The former head of one of the country’s largest local law enforcement agencies was arrested for allegedly beating up a man who had broken into his SUV.
Former Suffolk County Police Chief James Burke was taken into custody by federal agents at his Long Island home on Wednesday, Dec. 9, according to a news release from the FBI’s New York field office. Burke faces charges of violating the man’s rights and conspiracy.
The U.S. Attorney for the Eastern District of New York, Robert Capers, said Burke drove to the Suffolk County Police Department’s office in Smithtown in 2012 as detectives were interrogating Christopher Loeb for a series of thefts. With Loeb handcuffed to an eyebolt, Burke allegedly punched and kicked him in the head and body. Loeb was taken into custody for stealing items from more than a dozen vehicles, including items from Burke’s SUV.
The items he allegedly took from Burke’s vehicle were “his gun belt, several magazines of ammunition, a box of cigars, a humidor, and a canvas bag that contained toiletries, clothing, and other items,” the news release stated.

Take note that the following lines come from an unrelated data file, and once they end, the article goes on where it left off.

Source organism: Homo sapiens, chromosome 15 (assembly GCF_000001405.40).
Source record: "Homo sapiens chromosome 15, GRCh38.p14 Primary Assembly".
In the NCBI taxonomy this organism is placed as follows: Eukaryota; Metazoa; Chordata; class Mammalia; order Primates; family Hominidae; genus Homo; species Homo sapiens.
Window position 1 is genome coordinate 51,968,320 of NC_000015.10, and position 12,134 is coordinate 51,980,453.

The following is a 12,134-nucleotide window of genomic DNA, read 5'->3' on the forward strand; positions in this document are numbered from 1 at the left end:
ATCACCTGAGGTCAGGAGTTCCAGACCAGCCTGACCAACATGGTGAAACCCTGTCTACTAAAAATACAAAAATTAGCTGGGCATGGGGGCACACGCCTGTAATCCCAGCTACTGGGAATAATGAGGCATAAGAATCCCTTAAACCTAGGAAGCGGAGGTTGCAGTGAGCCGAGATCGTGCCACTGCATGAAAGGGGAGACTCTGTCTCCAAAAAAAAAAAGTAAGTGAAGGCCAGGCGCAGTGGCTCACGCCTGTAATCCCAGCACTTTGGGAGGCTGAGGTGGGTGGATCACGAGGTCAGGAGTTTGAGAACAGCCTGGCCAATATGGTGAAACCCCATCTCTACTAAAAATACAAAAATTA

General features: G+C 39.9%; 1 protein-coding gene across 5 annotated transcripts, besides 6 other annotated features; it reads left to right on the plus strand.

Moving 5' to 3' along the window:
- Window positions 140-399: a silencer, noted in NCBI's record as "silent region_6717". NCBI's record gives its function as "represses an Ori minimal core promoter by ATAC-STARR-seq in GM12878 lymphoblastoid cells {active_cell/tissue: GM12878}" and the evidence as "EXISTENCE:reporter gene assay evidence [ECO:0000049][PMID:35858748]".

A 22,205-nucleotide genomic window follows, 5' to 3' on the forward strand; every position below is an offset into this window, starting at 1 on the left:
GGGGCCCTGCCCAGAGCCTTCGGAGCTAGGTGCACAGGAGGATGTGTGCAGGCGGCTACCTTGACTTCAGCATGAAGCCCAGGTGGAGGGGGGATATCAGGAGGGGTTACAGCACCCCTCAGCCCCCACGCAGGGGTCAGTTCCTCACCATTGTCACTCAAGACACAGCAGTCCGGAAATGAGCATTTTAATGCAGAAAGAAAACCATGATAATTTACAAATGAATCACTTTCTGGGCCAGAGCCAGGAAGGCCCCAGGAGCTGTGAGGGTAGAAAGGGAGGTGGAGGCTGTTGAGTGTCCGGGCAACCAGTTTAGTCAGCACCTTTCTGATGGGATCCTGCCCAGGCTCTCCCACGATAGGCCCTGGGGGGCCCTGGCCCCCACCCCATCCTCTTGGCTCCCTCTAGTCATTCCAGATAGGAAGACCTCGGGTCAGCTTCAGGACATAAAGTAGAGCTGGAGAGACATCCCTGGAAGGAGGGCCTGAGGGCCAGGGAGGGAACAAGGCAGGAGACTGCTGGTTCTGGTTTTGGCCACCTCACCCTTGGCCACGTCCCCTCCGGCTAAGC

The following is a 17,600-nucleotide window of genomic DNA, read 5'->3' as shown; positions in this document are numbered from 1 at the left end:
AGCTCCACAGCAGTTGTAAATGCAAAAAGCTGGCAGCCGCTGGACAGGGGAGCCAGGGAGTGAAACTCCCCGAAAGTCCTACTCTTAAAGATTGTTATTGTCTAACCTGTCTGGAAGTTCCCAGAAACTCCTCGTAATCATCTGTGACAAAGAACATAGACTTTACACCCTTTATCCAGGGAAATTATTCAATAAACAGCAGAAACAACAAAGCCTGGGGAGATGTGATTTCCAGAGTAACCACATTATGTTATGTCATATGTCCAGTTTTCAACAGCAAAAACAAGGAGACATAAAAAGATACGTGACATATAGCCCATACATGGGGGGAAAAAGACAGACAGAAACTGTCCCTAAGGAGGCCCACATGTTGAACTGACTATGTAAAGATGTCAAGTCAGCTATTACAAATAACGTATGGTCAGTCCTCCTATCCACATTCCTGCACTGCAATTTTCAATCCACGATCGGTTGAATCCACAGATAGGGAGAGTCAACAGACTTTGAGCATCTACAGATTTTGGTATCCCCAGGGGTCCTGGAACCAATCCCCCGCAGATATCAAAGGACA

A grand jury has been hearing the case against Burke for several months.
“We entrust our law enforcement officials with the tremendous responsibility to uphold the Constitution and protect the communities they serve as they enforce the law. Wearing a badge is a privilege and honor—not a license to exact retribution and corrupt the administration of justice,” Capers said in a statement. “We will protect the rights of all no matter where the evidence may lead, and those who break the law will be held to account regardless of their rank and status.”
Capers said Burke, even while under investigation, met with officers involved with Loeb’s arrest “to agree on ways to get their stories straight.”
“And by getting their stories straight I mean having everybody agree on a story that in some way hid the fact that Burke assaulted Loeb,” he said.
Capers said Burke influenced an officer to testify under oath that Burke did not assault Loeb. That officer was not immediately identified, nor was it clear whether the officer will face charges.
If convicted, Burke faces as long as 5.5 years in a federal prison.
Loeb’s attorney, Amy Marion, said in a statement that her client will continue to cooperate with investigators. “We are gratified that this long overdue prosecution has begun and we look forward to seeing that justice is done,” she said.
Prior to his sudden retirement in October, Burke had been on the police force for 30 years.
The Associated Press contributed to this report.